Everything in the building air will eventually end up in the indoor air duct system, caught in the air filters of the HVAC system or built up inside the HVAC system itself.  As a result, a poorly maintained HVAC system may introduce pollutants every time it starts. This is a particular concern in spring and fall since the system starts and stops more frequently. To safely remove the accumulated debris, maintain your HVAC system and change filters frequently.

Sources:

https://www.epa.gov/indoor-air-quality-iaq/

https://www.epa.gov/mold

http://www.phamnews.co.uk/the-danger-of-airtight-buildings/

https://www.canada.ca/en/health-canada/services/home-garden-safety/pollutants-furniture-building-materials.html

https://www.onhealth.com/content/1/indoor_air_pollution

https://www.onhealth.com/content/1/asthma_lung_inflammation

https://medlineplus.gov/indoorairpollution.html

https://www.nrel.gov/docs/fy13osti/56023.pdf

https://medlineplus.gov/asbestos.html

https://medlineplus.gov/leadpoisoning.html

Tips to address floods and water damage

Posted by in Consultant Advice,Services,Uncategorized | March 26, 2018
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It is spring and the snow is melting – along with it come the leaks and floods. Floods and the associated water damage that often follows can be unexpected and often times devastating financially. When water finds its way into a building as a result of precipitation or a mechanical failure, it can be a challenging experience both emotionally and financially. If severe flooding occurs, it is important to act quickly and effectively mitigate any damages. While it is tempting to wait and see what happens or to try to fix the situation on your own, it is important to know how a professional can assist in addressing flood and water damage right away.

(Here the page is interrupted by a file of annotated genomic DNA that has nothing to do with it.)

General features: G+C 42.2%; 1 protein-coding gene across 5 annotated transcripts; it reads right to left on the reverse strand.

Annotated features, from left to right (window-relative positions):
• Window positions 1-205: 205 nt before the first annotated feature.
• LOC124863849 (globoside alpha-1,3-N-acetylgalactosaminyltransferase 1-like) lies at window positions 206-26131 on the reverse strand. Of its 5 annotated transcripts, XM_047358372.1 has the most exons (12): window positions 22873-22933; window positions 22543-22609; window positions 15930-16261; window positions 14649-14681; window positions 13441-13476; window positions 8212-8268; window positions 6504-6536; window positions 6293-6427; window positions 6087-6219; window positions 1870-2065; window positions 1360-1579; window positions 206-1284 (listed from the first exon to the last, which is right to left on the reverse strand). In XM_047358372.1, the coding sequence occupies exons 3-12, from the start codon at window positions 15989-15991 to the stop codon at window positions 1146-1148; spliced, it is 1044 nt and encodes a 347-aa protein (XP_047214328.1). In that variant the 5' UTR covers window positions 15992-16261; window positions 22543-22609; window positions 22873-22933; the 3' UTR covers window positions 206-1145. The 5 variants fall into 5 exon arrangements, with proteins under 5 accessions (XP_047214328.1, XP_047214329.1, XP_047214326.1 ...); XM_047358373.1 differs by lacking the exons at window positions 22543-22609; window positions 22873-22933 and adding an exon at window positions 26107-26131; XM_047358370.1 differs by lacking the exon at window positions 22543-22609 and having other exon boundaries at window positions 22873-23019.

Tips for mitigating against further damage:

Moisture only needs a few hours to cause critical damage to materials in a home or workplace. When any type of water loss or damage occurs, the amount of time a material stays wet is the most crucial factor in determining the damage sustained, and whether or not the material can be restored. The longer you wait – the more damaged your property can become! Responding quickly decreases the likelihood of substantial mould growth, which can further damage the building materials and cause potentially adverse health effects to building occupants.

Flood waters and sewage backups are a health risk, as they may carry with them a lot of bacteria, viruses, and fungi. Any contact with these microorganisms can be especially dangerous for at-risk building occupants such as seniors and children. If the water is contaminated, it is safer to let professionals handle the cleanup. Professional companies possess the proper safety equipment for these situations and are trained on how to protect both themselves and the building occupants from these hazards.

Learn more about Mould and Floods

Choosing a qualified water damage professional: